By Chris Jennings

Early waterfowl biologists called the Prairie Pothole Region of the United States and Canada the "Duck Factory" because of its incredible productivity for breeding waterfowl. Dotted with millions of small "pothole" wetlands, this region remains this continent's most important waterfowl breeding ground. In especially wetland-rich areas, duck breeding densities can exceed 100 pairs per square mile. Following is a visual tour of the prairies and why it's so important to conserve this region's wetlands and grasslands for waterfowl and other wildlife.


Photo Michael Furtman


Spring is a time of renewal on the prairies. Winter slowly releases its icy grip on the landscape and the first waterfowl pairs begin to return as snow melts and ice thaws. Returning ducks should find favorable wetland conditions across the pothole country this spring, thanks to a good frost seal and runoff from a solid snow pack.


Photo Michael Furtman


Habitat conditions in the prairies vary based upon regional and local precipitation. This image shows a prairie landscape dotted with wetlands filled with snowmelt.


Photo Michael Furtman


The combination of abundant small wetlands surrounded by expanses of native grassland is what makes the PPR, the Duck Factory. These native grasses provide secure, attractive nesting cover for breeding ducks and other wildlife.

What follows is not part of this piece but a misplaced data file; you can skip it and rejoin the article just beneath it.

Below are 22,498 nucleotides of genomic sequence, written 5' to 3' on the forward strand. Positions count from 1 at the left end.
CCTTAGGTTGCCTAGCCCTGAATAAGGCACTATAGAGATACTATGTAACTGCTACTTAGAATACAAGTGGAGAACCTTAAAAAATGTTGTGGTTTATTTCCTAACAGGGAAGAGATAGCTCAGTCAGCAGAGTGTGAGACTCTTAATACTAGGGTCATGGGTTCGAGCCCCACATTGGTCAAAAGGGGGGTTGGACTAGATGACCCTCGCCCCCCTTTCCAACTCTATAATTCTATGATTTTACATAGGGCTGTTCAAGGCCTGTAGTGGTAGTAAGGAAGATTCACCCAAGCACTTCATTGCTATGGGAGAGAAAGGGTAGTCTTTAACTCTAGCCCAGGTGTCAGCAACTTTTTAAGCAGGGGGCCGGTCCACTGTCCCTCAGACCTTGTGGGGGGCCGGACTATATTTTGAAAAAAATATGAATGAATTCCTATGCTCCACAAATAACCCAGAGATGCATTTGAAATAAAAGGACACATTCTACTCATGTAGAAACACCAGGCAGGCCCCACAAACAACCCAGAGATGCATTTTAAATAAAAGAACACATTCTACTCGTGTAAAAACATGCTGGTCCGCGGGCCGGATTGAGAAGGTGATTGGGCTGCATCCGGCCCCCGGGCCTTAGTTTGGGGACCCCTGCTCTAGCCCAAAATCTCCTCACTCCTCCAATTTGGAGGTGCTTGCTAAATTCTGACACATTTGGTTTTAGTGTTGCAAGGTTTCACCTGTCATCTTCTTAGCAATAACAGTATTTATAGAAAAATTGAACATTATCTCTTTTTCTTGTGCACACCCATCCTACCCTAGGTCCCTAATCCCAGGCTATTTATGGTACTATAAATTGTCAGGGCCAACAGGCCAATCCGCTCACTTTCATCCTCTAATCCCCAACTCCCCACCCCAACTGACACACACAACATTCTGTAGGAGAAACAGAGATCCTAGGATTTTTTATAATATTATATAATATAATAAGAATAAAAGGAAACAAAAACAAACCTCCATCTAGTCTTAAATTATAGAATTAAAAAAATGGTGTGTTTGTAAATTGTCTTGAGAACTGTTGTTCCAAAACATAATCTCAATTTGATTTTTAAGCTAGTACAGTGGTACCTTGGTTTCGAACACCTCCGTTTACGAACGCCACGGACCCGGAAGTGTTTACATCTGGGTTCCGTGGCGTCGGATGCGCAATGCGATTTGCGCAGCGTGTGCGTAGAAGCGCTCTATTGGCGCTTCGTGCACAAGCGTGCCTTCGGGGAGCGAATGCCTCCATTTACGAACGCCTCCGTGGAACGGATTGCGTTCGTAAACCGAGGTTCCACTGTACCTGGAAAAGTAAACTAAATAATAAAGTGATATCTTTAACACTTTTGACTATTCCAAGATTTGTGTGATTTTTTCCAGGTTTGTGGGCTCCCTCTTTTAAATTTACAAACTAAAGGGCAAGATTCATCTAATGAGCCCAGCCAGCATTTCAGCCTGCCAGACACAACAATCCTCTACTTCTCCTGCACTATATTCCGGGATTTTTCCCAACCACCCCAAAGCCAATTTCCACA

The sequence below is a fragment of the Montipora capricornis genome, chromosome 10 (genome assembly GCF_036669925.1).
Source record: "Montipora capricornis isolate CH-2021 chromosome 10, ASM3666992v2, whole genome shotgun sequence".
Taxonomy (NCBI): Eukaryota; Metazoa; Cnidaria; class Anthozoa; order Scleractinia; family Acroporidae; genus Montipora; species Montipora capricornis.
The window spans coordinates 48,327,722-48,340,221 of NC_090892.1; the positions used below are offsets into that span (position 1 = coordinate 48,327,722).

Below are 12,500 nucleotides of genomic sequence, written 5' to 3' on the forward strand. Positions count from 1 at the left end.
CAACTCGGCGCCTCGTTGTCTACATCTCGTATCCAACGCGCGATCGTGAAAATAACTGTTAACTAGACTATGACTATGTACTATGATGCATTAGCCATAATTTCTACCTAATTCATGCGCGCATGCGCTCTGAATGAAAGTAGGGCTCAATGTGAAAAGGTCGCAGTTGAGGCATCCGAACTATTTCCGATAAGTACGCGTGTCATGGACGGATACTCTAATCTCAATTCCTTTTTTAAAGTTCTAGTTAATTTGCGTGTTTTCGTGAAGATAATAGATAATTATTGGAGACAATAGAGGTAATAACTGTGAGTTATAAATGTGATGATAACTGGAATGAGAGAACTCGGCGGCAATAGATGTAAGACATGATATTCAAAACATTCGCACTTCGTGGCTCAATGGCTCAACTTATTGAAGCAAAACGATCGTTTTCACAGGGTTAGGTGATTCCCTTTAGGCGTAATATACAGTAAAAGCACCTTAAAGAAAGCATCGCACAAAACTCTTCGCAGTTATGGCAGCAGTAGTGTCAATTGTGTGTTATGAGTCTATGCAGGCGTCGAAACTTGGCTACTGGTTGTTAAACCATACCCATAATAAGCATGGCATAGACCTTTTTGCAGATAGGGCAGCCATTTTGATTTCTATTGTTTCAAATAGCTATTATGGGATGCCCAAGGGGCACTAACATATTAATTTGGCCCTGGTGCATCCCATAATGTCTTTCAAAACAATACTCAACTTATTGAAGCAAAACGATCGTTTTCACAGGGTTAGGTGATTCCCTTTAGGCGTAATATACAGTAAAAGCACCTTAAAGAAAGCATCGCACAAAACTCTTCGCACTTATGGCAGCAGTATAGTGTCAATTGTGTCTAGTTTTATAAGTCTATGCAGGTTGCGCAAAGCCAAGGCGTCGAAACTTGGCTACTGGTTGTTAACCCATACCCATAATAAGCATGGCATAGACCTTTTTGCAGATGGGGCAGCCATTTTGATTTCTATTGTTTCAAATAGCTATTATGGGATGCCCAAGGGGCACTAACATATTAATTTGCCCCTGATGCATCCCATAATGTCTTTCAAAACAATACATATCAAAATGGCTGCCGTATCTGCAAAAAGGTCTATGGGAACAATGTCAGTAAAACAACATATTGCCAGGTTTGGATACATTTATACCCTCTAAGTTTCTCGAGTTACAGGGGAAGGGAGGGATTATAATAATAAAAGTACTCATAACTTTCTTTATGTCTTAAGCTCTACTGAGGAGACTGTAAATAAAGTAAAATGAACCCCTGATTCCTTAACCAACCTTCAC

Photo Michael Furtman


Unfortunately, the native prairie is being lost at an alarming rate across the Duck Factory. In addition, many former Conservation Reserve Program lands in the Dakotas are returning to crop production. Ducks Unlimited is working closely with the agricultural community in both the United States and Canada to conserve prairie wetlands and grasslands on working farms and ranches.


Photo Michael Furtman


Ducks Unlimited has worked with agricultural producers and businesses to expand the availability of winter wheat throughout the Prairies. This fall-seeded crop provides more secure upland cover for nesting ducks, especially compared to spring-planted crops, and gives farmers a way to diversify their cropping practices.

Waterfowl aren't the only wildlife that benefit from conserving native prairie. White-tailed deer utilize the cover provided by healthy wetlands as well.

Waterfowl use a variety of wetlands of different sizes, shapes, and depths during the breeding season.


Photo Michael Furtman


Once out of the nest, ducklings feed heavily on protein-rich wetland invertebrates. Dense vegetation provides essential cover for ducklings as they grow to flight stage.

Of the top 10 most commonly harvested duck species, six of them achieve their highest nesting densities on the prairies. If you are an avid waterfowler, the prairies likely raise many of the birds you harvest during the duck season.

Hens often lead their ducklings long distances in search of ideal feeding areas. The loss of wetlands and grasslands not only limits breeding habitat availability, but also reduces the survival of hens and ducklings.

Every year, DU conducts a variety of research in different parts of the Duck Factory. This research helps DU learn more about how habitat changes affect waterfowl breeding populations.

For waterfowlers and other conservationists, the Duck Factory is a special place. The future of waterfowl populations and our waterfowl hunting heritage depends on the health of this region. Through grassroots fundraising, public policy work, and major sponsors, DU is focused on conserving this prime waterfowl habitat in the Duck Factory.

More PPR Information